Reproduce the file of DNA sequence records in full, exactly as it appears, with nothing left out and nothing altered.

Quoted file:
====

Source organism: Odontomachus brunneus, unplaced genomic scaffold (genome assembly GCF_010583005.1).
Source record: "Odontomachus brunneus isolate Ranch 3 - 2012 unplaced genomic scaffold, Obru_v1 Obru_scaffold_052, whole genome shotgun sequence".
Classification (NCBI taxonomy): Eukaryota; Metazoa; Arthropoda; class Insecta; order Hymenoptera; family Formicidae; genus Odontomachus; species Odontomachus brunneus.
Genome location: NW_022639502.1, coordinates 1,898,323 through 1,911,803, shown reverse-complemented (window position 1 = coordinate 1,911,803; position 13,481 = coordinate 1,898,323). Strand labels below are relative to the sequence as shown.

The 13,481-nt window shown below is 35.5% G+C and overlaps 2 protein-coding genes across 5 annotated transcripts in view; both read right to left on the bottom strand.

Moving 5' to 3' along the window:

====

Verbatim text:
Source organism: Odontomachus brunneus, unplaced genomic scaffold (genome assembly GCF_010583005.1).
Source record: "Odontomachus brunneus isolate Ranch 3 - 2012 unplaced genomic scaffold, Obru_v1 Obru_scaffold_052, whole genome shotgun sequence".
Classification (NCBI taxonomy): Eukaryota; Metazoa; Arthropoda; class Insecta; order Hymenoptera; family Formicidae; genus Odontomachus; species Odontomachus brunneus.
Genome location: NW_022639502.1, coordinates 1,898,323 through 1,911,803, shown reverse-complemented (window position 1 = coordinate 1,911,803; position 13,481 = coordinate 1,898,323). Strand labels below are relative to the sequence as shown.

The 13,481-nt window shown below is 35.5% G+C and overlaps 2 protein-coding genes across 5 annotated transcripts in view; both read right to left on the bottom strand.

Moving 5' to 3' along the window: